Bannon surrenders to authorities for criminal contempt, but will not face jail time | Univision Political News
Steve Bonan Jan. 6 He will not go to jail before trial on charges of criminal contempt for refusing to testify before the House committee investigating the attack on Capitol.
A former adviser to former President Donald Trump appeared in federal court on Monday for the first time since returning to agents with the Federal Bureau of Investigation (FBI) this morning. He is expected to be arraigned next Thursday.
Judicial prosecutors, who filed two contempt charges on Friday, made no attempt to detain Panan before trial.
Under conditions approved by the judge, Bonan agreed to have a weekly check, hand over his passport, and obtain court permission to travel outside the United States if traveling outside the District of Columbia.
Despite the criminal case, Bonan violated when he spoke on television cameras following the news of his indictment last Friday: “We are overthrowing the Biden regime.”
Two criminal contempt cases, including the attack on the Capitol and the riots at the White House headquarters, and the refusal to cooperate with the House committee’s investigation into everything that happened at the White House under the Trump administration. Federal Congress.
The court’s decision to indict Banerjee came after the Lower House insulted Banerjee on Oct. 21 for refusing to appear before a commission of inquiry into the attack on the Capitol to present documents and evidence related to the riot.
The notice sent to the Legal Department should decide whether to proceed with the process.
“From the first day I took office, I promised the staff of the Judiciary that we, through word and deed, would prove to the American people that the Department adheres to the rule of law, adheres to the rule of law and seeks justice. Equal justice. Under the law,” Attorney Carland said in a statement announcing the indictment.
Each charge carries a minimum sentence of 30 days in prison and up to one year in prison.
This is not the first time Banon has faced a legal challenge. In August last year, he and three associates were dropped off a luxury boat and arrested on charges of defrauding donors who tried to fund the border wall. Trump pardoned Panan in the final hours of his presidency.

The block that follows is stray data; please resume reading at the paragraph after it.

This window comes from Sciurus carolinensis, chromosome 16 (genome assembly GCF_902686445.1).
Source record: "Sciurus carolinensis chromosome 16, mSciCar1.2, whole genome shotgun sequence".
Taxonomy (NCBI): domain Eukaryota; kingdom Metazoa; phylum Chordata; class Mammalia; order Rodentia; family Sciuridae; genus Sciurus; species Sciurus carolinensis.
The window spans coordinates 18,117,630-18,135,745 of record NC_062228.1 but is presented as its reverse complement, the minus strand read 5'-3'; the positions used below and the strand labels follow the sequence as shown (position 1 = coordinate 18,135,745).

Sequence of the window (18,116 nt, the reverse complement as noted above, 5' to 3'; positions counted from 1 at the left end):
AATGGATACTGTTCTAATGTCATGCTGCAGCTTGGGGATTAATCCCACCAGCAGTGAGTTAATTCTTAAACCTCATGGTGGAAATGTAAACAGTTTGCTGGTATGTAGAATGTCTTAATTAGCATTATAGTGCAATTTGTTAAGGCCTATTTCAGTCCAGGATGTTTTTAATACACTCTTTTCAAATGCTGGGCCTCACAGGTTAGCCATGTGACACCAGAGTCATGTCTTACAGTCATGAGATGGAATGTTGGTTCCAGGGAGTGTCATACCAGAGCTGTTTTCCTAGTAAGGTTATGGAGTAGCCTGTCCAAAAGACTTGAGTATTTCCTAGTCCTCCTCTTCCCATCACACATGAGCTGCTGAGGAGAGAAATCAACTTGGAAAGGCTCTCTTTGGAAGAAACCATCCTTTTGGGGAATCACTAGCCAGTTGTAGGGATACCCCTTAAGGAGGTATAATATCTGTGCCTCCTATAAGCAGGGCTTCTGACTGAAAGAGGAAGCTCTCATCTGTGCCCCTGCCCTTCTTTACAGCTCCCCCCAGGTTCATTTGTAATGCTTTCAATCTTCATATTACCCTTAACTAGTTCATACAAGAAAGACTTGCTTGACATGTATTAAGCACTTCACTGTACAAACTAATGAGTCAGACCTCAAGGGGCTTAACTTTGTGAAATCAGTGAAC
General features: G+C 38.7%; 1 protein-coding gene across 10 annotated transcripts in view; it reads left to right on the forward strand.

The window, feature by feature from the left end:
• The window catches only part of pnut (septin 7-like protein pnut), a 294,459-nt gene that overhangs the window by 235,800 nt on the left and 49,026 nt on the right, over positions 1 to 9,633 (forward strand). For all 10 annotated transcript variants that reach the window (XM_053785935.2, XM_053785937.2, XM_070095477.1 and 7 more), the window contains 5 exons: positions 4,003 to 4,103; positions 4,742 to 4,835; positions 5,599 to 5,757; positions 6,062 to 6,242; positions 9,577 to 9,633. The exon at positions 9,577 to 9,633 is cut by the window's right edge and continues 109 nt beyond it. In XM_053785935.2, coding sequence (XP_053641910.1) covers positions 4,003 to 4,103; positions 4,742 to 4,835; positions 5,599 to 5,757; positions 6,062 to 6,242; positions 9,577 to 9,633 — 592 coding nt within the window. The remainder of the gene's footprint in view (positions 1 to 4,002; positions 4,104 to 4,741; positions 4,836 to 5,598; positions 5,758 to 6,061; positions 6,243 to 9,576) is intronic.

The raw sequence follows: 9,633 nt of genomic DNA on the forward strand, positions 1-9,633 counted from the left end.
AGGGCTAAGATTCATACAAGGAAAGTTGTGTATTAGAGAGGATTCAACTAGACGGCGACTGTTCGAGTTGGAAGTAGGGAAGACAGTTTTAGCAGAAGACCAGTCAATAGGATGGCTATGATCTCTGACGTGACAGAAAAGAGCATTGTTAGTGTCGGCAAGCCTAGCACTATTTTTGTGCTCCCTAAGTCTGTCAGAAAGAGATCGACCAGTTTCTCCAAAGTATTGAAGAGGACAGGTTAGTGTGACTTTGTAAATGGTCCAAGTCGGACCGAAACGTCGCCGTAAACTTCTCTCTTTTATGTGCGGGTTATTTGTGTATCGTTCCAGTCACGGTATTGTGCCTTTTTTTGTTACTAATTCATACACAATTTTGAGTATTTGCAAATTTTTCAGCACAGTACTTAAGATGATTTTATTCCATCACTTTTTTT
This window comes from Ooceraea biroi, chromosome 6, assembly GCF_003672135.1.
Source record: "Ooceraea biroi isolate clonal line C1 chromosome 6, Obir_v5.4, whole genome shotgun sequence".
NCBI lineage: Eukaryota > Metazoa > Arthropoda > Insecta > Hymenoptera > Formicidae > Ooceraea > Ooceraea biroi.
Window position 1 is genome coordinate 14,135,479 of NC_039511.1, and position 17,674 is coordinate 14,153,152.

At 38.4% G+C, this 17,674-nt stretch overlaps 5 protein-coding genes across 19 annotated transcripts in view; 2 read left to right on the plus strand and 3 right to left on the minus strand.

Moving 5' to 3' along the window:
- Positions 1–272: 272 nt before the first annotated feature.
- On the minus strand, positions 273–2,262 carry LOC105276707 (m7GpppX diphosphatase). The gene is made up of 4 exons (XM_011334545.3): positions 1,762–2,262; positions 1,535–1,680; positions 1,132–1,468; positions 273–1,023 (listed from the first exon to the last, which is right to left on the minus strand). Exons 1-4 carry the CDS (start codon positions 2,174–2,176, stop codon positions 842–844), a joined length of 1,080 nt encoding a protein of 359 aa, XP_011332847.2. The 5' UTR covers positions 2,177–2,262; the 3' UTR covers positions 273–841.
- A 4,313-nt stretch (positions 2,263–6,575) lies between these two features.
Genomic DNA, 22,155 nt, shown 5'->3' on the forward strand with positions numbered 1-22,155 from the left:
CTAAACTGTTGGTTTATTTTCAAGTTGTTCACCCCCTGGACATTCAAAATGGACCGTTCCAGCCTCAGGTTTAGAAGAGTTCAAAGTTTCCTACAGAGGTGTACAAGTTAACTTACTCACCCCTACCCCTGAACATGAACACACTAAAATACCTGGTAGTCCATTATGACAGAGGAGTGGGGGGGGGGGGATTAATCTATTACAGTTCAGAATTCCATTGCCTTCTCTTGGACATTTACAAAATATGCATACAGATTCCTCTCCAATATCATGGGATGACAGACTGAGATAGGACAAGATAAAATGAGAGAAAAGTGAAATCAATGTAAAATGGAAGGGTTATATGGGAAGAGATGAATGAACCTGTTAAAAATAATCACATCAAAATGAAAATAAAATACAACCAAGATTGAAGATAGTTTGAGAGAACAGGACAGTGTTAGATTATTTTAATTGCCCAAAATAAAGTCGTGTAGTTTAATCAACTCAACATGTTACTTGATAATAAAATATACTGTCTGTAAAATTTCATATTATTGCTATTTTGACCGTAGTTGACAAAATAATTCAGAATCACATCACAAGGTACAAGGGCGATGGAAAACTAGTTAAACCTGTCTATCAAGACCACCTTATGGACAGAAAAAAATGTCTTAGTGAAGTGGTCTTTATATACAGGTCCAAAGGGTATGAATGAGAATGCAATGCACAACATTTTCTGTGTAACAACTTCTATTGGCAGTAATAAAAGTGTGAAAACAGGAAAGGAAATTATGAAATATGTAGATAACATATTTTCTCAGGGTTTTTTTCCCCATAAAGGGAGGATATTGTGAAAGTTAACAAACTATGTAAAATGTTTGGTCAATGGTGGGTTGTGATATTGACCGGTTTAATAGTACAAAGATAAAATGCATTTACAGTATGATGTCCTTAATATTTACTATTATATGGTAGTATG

Another Trump ally has challenged the Capitol robbery investigation
A second witness, Mark Meadows, a former White House chief executive, said Banan’s legal situation arose when he challenged a similar sapona from the panel on Friday. The group’s chairman, Mississippi Representative Benny Thompson, said he would recommend contempt charges against Meadows next week.
Meadows has been arguing with the group since his sapona was released in September, but his lawyer said on Friday he had a “sharp legal dispute” with the group because Trump demanded administrative rights over the testimony.
Meadows has refused to appear as legal battles between the group and Trump escalate, with the former president claiming privilege over documents and interviews demanded by lawmakers.
In a letter to the White House on Thursday, President Joe Biden said he would dismiss any concessions that prevented Meadows from cooperating with the group, prompting Meadows’ lawyer to say he would not comply.
Meadows, a former Republican congressman from North Carolina, is a key witness for the group. He was a key aide to Trump between his defeat and the uprising in the November presidential election, and was one of those who pressured state officials to try to change the outcome.
Dozens of sapphires and witness interviews
Trump’s delayed group activities and efforts to gather information Judge Tanya Sutkan appealed against the verdicts Provide documents relating to the day the Capitol was attacked. On Thursday, the Federal Court of Appeals suspended the release of some White House records requested by the panel, allowing the court to consider Trump’s arguments.
However, the House committee continues its work, and lawmakers have so far interviewed more than 150 witnesses in a bid to create a comprehensive record of how a violent mob of Trump supporters entered the Capitol and suspended Biden’s certification.
The panel cited nearly three dozen people, including former White House staffers, Trump allies, strategists on how to reverse his defeat and those who rallied at the National Business Complex on the morning of January 6. While some, such as Meadows and Bannon, have refused, others have spoken to the panel and provided documents.